PLAYER OF THE WEEK: Doug McDermott, Creighton
McDermott showed the nation why he is very deserving of being the favorite for the National Player of the Year award as of today. He went for 19 points and four assists with a banged up shoulder in a win at DePaul on Wednesday and followed that up with a scintillating 35 points, seven boards and three assists in a win over Xavier in Omaha on Sunday afternoon.
Making his performance all the more impressive, McDermott did it in a week that Creighton found out that they would be without Grant Gibbs for a month after the senior point guard dislocated his kneecap. He’s been the best player in the country this season, and nothing about the way he played this week changes that.
That said, there were a number of terrific performances this week:
They were good, too:
- Wayne Selden, Kansas: Selden had a huge week for the Jayhawks, popping off for 24 points in a win at Oklahoma and followed that up with 22 points in blowout win over Kansas State at the Phog. What makes the performance all the more important for the Jayhawks is that they really, really need a go-to scorer on the perimeter. If Andrew Wiggins doesn’t want to be that guy, I’m sure Bill Self will be happy settling for Selden.
- Markel Brown, Oklahoma State: Brown went for 27 points in a win over Texas and followed that up by hitting the game-winning three as the Pokes avoided an upset at West Virginia. The most important part? Brown had his just three of his last 25 threes prior to the game-winner.
- Justin Cobbs, Cal: The Bears moved to 3-0 in the Pac-12 this week thanks to a road sweep of the Oregon schools. Cobbs was the star of the roadtrip, averaging 20.0 points, 10.0 assists and 5.5 boards in the two wins.
- Billy Baron, Canisius: Baron, who is playing at his third school right now, has been lighting it up in the MAAC this season. In wins over Rider and Monmouth last week, he averaged 32.0 points, 7.5 boards and 6.5 assists while shooting 9-for-19 from three and 61.3% from the floor. Oh, and he hit the game-winner against the Broncs.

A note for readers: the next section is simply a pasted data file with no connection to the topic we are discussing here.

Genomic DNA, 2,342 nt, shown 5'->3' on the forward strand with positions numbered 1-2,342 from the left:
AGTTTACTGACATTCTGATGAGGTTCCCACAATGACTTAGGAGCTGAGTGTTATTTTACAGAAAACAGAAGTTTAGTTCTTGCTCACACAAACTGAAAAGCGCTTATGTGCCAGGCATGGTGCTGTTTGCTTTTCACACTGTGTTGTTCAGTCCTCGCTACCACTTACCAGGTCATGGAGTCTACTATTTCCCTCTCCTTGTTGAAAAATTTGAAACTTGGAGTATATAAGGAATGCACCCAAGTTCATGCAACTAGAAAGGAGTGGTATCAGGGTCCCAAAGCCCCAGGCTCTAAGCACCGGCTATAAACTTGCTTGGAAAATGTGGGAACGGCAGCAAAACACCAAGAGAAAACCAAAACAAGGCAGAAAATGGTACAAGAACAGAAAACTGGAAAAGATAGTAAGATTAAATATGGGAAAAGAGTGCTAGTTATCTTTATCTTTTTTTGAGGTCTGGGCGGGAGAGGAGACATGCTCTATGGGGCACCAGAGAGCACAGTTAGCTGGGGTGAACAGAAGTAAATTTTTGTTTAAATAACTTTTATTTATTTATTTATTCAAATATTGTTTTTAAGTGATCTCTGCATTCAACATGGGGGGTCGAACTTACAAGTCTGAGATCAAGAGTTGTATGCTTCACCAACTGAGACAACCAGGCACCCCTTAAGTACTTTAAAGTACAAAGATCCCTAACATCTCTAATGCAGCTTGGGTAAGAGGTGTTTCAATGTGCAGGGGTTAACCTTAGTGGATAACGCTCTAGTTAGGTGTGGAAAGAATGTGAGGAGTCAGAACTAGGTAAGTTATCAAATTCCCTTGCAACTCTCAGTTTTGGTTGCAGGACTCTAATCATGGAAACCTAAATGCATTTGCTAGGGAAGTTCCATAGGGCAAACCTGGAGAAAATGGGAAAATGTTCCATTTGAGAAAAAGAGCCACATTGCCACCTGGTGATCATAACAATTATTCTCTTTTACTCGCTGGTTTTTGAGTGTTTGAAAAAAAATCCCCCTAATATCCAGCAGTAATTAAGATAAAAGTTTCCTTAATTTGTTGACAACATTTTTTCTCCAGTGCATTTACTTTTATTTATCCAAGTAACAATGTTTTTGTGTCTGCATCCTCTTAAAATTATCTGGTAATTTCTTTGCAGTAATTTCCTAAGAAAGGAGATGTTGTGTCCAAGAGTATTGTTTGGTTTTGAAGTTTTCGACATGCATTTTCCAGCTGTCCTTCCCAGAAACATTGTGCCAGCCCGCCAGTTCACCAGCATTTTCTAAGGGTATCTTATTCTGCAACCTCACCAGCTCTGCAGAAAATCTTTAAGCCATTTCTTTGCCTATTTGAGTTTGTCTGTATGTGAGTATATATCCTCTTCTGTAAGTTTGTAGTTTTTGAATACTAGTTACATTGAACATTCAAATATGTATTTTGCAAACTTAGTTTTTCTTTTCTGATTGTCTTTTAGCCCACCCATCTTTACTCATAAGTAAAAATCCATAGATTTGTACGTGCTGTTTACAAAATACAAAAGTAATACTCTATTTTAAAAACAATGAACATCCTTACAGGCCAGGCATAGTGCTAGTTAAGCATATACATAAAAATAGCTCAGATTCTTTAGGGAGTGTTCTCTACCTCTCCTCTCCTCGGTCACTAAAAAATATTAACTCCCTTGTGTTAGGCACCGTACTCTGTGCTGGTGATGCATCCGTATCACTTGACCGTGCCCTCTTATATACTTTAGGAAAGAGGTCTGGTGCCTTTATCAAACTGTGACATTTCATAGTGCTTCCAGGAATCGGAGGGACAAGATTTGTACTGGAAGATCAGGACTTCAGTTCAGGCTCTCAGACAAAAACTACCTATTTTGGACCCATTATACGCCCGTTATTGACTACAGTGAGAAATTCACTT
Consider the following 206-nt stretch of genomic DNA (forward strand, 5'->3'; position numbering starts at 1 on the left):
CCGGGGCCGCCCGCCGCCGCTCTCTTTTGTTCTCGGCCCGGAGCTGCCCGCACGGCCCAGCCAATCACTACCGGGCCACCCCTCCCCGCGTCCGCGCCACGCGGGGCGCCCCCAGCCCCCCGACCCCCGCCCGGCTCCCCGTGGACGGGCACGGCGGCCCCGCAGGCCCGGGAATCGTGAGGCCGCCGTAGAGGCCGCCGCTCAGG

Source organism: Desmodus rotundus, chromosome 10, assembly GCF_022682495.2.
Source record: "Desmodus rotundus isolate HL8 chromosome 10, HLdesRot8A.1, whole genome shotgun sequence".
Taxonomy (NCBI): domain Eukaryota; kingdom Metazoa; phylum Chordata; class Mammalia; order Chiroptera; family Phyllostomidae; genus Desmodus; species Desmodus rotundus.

- Shaq Goodwin, Memphis: The Tigers got beat-up in the paint by Cincinnati. The Tigers won two games on the road this week, at Louisville and at Temple, and Goodwin was a monster in the paint. He averaged 19.0 points and 9.5 boards, grabbing 10 offensive rebounds in the process.
TEAM OF THE WEEK: Iowa Hawkeyes
The Hawkeyes picked up a massive win on Sunday afternoon, going into Columbus and knocked off No. 3 Ohio State in fairly convincing fashion. That came three days after the Hawkeyes beat up on Northwestern on a night where their head coach was suspended for an outburst that got him ejected the previous weekend.
At this point, it’s fair to say that Iowa is a legitimate contender for the Big Ten title. Are they better than Michigan State or Wisconsin? At this point, I think I would still say no. But the bottom line is that right now, this team has three losses to teams that, combined, have lost two games. Those losses have come by a combined 12 points. In all three games, Iowa had control at some point in the second half. They won at Ohio State. They almost won at Wisconsin despite their head coach’s best efforts to get tossed.
Iowa is deep. They are versatile. They have two of the nation’s most underrated players in Roy Devyn Marble and Aaron White. They’ve proven they can compete, and win, anywhere in the country. This is a dangerous basketball team.
They were good, too:
- Saint Louis: The Billikens improved to 15-2 on the season — 6-0 on the road — with wins at Rhode Island and Dayton. It looks like the Atlantic 10 title will end up running through Saint Louis again this season.